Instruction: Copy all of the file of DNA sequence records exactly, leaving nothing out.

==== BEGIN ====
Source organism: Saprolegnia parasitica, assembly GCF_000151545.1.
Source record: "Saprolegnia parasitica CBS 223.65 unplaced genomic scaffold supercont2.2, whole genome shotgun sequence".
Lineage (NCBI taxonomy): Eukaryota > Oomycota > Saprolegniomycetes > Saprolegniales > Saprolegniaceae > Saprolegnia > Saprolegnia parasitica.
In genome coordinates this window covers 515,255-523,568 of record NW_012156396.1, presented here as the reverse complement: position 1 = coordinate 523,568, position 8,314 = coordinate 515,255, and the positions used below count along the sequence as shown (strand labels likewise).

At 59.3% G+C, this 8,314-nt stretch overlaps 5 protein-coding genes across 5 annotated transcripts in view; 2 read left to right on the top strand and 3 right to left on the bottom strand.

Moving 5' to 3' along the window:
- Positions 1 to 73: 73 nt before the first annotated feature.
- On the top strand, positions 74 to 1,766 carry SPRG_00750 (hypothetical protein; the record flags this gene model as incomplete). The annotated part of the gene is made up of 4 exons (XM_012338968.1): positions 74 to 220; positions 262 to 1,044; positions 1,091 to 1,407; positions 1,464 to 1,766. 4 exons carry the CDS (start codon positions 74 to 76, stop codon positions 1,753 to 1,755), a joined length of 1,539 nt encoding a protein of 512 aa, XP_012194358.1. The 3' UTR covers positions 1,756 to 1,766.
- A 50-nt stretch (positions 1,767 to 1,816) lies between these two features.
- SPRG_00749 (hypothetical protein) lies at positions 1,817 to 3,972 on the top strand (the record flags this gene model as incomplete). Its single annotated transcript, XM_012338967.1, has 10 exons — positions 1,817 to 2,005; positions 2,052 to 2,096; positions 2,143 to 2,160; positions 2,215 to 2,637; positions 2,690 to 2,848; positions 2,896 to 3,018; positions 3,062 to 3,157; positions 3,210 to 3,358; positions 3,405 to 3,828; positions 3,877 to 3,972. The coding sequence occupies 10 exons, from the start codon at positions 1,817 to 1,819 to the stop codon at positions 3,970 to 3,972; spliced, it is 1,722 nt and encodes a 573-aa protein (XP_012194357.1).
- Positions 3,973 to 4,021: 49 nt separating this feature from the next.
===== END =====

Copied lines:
Source organism: Saprolegnia parasitica, assembly GCF_000151545.1.
Source record: "Saprolegnia parasitica CBS 223.65 unplaced genomic scaffold supercont2.2, whole genome shotgun sequence".
Lineage (NCBI taxonomy): Eukaryota > Oomycota > Saprolegniomycetes > Saprolegniales > Saprolegniaceae > Saprolegnia > Saprolegnia parasitica.
In genome coordinates this window covers 515,255-523,568 of record NW_012156396.1, presented here as the reverse complement: position 1 = coordinate 523,568, position 8,314 = coordinate 515,255, and the positions used below count along the sequence as shown (strand labels likewise).

At 59.3% G+C, this 8,314-nt stretch overlaps 5 protein-coding genes across 5 annotated transcripts in view; 2 read left to right on the top strand and 3 right to left on the bottom strand.

Moving 5' to 3' along the window:
- Positions 1 to 73: 73 nt before the first annotated feature.
- On the top strand, positions 74 to 1,766 carry SPRG_00750 (hypothetical protein; the record flags this gene model as incomplete). The annotated part of the gene is made up of 4 exons (XM_012338968.1): positions 74 to 220; positions 262 to 1,044; positions 1,091 to 1,407; positions 1,464 to 1,766. 4 exons carry the CDS (start codon positions 74 to 76, stop codon positions 1,753 to 1,755), a joined length of 1,539 nt encoding a protein of 512 aa, XP_012194358.1. The 3' UTR covers positions 1,756 to 1,766.
- A 50-nt stretch (positions 1,767 to 1,816) lies between these two features.
- SPRG_00749 (hypothetical protein) lies at positions 1,817 to 3,972 on the top strand (the record flags this gene model as incomplete). Its single annotated transcript, XM_012338967.1, has 10 exons — positions 1,817 to 2,005; positions 2,052 to 2,096; positions 2,143 to 2,160; positions 2,215 to 2,637; positions 2,690 to 2,848; positions 2,896 to 3,018; positions 3,062 to 3,157; positions 3,210 to 3,358; positions 3,405 to 3,828; positions 3,877 to 3,972. The coding sequence occupies 10 exons, from the start codon at positions 1,817 to 1,819 to the stop codon at positions 3,970 to 3,972; spliced, it is 1,722 nt and encodes a 573-aa protein (XP_012194357.1).
- Positions 3,973 to 4,021: 49 nt separating this feature from the next.